I will be covering the film in the weeks leading up to its release, partly because it is big news in geekland and partly because some masochistic part of me simply can't look away. But I warn you now that you can't expect unbiased reporting where this thing is concerned. The Land of the Lost movie isn't just raping my childhood, it's raping and murdering my childhood, burying my childhood in the backyard and then spitting on my childhood's grave. The more I learn about the film, the more I want to step inside a pylon, twiddle some crystals and journey to some dimension where this movie doesn't exist. I don't even care if that dimension has dinosaurs. Being eaten by a T-rex would be better than having to watch Ferrell make the talk shows rounds to pimp this abomination.
Look, I know how petty it sounds to rant about a bad movie based on a TV show I loved growing up. But for some of us, coming home to watch Land of the Lost reruns was the highlight of some unhappy childhood days. The show offered us an escape, but it also made us think. Like the best children's stories, it challenged us and didn't sugarcoat anything. In the Land of the Lost, parents die. Friends betray you. You have to fight survive, as you struggle to understand the ever-shifting reality around you. Land of the Lost is a low-budget, epic fantasy with both (rubber) feet planted firmly in our world.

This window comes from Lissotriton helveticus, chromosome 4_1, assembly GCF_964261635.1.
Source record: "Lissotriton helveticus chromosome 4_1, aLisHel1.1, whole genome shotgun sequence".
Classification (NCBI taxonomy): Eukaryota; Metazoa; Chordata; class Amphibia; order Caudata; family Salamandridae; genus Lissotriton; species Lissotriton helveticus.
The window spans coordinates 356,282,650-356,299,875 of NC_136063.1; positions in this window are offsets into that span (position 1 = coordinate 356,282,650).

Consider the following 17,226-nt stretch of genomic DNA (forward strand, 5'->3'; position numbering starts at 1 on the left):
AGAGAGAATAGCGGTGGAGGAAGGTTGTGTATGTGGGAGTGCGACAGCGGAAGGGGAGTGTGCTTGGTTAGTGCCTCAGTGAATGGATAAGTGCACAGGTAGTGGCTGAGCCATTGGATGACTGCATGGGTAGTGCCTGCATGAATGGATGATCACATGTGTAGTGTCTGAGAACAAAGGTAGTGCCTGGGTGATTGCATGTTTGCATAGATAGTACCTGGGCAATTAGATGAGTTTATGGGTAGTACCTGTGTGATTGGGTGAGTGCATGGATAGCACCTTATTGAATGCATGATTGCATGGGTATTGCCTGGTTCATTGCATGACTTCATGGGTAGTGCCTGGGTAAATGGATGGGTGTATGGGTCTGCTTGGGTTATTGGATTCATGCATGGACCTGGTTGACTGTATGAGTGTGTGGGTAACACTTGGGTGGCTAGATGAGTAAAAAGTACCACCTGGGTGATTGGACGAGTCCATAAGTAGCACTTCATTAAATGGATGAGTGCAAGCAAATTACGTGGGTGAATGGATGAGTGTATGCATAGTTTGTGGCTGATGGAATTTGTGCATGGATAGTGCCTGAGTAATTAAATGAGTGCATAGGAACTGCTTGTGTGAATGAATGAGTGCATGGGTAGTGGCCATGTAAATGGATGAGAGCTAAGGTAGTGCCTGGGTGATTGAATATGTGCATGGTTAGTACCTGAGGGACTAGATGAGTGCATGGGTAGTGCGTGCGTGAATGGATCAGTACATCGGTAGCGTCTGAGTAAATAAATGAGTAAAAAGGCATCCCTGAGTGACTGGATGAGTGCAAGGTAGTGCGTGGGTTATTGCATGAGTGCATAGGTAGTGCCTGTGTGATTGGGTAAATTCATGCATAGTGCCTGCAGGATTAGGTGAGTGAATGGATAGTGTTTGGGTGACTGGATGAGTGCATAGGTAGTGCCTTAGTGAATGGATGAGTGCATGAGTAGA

(If you've never seen the original, click on the photo above to purchase the complete series on DVD. Take the money you would spend seeing the movie, and put it into something not evil. You'll be glad you did.)